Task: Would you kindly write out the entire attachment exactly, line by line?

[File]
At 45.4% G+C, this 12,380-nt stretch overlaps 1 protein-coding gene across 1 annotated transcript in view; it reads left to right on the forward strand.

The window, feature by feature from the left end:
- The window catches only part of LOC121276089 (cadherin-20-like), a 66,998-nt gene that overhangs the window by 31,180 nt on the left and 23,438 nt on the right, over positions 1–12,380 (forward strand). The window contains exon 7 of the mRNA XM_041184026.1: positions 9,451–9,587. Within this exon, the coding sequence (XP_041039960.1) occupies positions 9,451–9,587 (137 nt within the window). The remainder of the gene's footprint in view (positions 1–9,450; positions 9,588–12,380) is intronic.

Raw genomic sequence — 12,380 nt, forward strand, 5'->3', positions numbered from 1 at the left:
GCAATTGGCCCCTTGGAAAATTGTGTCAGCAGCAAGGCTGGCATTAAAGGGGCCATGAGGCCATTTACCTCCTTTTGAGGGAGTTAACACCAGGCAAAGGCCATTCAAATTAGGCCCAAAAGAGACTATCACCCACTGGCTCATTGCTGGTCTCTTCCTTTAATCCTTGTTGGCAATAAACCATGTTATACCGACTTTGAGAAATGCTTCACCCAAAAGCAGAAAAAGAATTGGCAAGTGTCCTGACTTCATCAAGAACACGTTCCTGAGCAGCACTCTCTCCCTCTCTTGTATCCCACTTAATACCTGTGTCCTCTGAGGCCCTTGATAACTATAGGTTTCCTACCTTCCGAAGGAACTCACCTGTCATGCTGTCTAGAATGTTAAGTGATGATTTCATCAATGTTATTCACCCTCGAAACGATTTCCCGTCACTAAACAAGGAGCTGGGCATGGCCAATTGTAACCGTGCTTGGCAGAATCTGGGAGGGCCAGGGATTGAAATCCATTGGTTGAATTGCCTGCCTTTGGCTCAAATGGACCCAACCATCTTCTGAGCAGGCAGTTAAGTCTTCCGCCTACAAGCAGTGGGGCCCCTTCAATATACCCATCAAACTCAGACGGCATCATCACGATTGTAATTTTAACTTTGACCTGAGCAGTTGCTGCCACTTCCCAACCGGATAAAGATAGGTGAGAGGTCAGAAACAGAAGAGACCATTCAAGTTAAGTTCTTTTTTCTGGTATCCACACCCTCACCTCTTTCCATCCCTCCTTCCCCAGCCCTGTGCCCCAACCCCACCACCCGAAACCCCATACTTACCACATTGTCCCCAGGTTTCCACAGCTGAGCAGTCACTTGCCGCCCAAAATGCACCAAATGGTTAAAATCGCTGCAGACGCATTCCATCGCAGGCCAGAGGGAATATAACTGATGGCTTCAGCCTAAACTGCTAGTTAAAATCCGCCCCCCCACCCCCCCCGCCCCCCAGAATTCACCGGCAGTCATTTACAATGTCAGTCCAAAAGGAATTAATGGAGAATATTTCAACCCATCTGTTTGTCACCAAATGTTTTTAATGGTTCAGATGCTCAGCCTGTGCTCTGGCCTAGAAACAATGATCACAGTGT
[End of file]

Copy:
At 45.4% G+C, this 12,380-nt stretch overlaps 1 protein-coding gene across 1 annotated transcript in view; it reads left to right on the forward strand.

The window, feature by feature from the left end:
- The window catches only part of LOC121276089 (cadherin-20-like), a 66,998-nt gene that overhangs the window by 31,180 nt on the left and 23,438 nt on the right, over positions 1–12,380 (forward strand). The window contains exon 7 of the mRNA XM_041184026.1: positions 9,451–9,587. Within this exon, the coding sequence (XP_041039960.1) occupies positions 9,451–9,587 (137 nt within the window). The remainder of the gene's footprint in view (positions 1–9,450; positions 9,588–12,380) is intronic.

Raw genomic sequence — 12,380 nt, forward strand, 5'->3', positions numbered from 1 at the left:
GCAATTGGCCCCTTGGAAAATTGTGTCAGCAGCAAGGCTGGCATTAAAGGGGCCATGAGGCCATTTACCTCCTTTTGAGGGAGTTAACACCAGGCAAAGGCCATTCAAATTAGGCCCAAAAGAGACTATCACCCACTGGCTCATTGCTGGTCTCTTCCTTTAATCCTTGTTGGCAATAAACCATGTTATACCGACTTTGAGAAATGCTTCACCCAAAAGCAGAAAAAGAATTGGCAAGTGTCCTGACTTCATCAAGAACACGTTCCTGAGCAGCACTCTCTCCCTCTCTTGTATCCCACTTAATACCTGTGTCCTCTGAGGCCCTTGATAACTATAGGTTTCCTACCTTCCGAAGGAACTCACCTGTCATGCTGTCTAGAATGTTAAGTGATGATTTCATCAATGTTATTCACCCTCGAAACGATTTCCCGTCACTAAACAAGGAGCTGGGCATGGCCAATTGTAACCGTGCTTGGCAGAATCTGGGAGGGCCAGGGATTGAAATCCATTGGTTGAATTGCCTGCCTTTGGCTCAAATGGACCCAACCATCTTCTGAGCAGGCAGTTAAGTCTTCCGCCTACAAGCAGTGGGGCCCCTTCAATATACCCATCAAACTCAGACGGCATCATCACGATTGTAATTTTAACTTTGACCTGAGCAGTTGCTGCCACTTCCCAACCGGATAAAGATAGGTGAGAGGTCAGAAACAGAAGAGACCATTCAAGTTAAGTTCTTTTTTCTGGTATCCACACCCTCACCTCTTTCCATCCCTCCTTCCCCAGCCCTGTGCCCCAACCCCACCACCCGAAACCCCATACTTACCACATTGTCCCCAGGTTTCCACAGCTGAGCAGTCACTTGCCGCCCAAAATGCACCAAATGGTTAAAATCGCTGCAGACGCATTCCATCGCAGGCCAGAGGGAATATAACTGATGGCTTCAGCCTAAACTGCTAGTTAAAATCCGCCCCCCCACCCCCCCCGCCCCCCAGAATTCACCGGCAGTCATTTACAATGTCAGTCCAAAAGGAATTAATGGAGAATATTTCAACCCATCTGTTTGTCACCAAATGTTTTTAATGGTTCAGATGCTCAGCCTGTGCTCTGGCCTAGAAACAATGATCACAGTGT